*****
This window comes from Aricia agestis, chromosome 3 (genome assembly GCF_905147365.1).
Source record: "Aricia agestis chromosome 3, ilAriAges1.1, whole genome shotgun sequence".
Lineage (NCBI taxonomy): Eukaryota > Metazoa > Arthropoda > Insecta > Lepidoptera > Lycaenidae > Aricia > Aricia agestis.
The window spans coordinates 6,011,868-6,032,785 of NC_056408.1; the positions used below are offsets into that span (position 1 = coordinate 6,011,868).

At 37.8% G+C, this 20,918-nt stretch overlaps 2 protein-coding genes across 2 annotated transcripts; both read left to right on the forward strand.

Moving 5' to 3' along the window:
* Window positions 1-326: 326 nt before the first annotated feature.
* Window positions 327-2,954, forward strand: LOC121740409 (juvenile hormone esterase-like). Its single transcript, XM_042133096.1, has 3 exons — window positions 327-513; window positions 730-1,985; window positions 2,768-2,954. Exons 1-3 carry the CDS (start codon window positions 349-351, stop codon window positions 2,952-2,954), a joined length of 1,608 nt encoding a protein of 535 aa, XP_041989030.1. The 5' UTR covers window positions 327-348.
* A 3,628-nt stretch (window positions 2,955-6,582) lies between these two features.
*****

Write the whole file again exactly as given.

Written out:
This window comes from Aricia agestis, chromosome 3 (genome assembly GCF_905147365.1).
Source record: "Aricia agestis chromosome 3, ilAriAges1.1, whole genome shotgun sequence".
Lineage (NCBI taxonomy): Eukaryota > Metazoa > Arthropoda > Insecta > Lepidoptera > Lycaenidae > Aricia > Aricia agestis.
The window spans coordinates 6,011,868-6,032,785 of NC_056408.1; the positions used below are offsets into that span (position 1 = coordinate 6,011,868).

At 37.8% G+C, this 20,918-nt stretch overlaps 2 protein-coding genes across 2 annotated transcripts; both read left to right on the forward strand.

Moving 5' to 3' along the window:
* Window positions 1-326: 326 nt before the first annotated feature.
* Window positions 327-2,954, forward strand: LOC121740409 (juvenile hormone esterase-like). Its single transcript, XM_042133096.1, has 3 exons — window positions 327-513; window positions 730-1,985; window positions 2,768-2,954. Exons 1-3 carry the CDS (start codon window positions 349-351, stop codon window positions 2,952-2,954), a joined length of 1,608 nt encoding a protein of 535 aa, XP_041989030.1. The 5' UTR covers window positions 327-348.
* A 3,628-nt stretch (window positions 2,955-6,582) lies between these two features.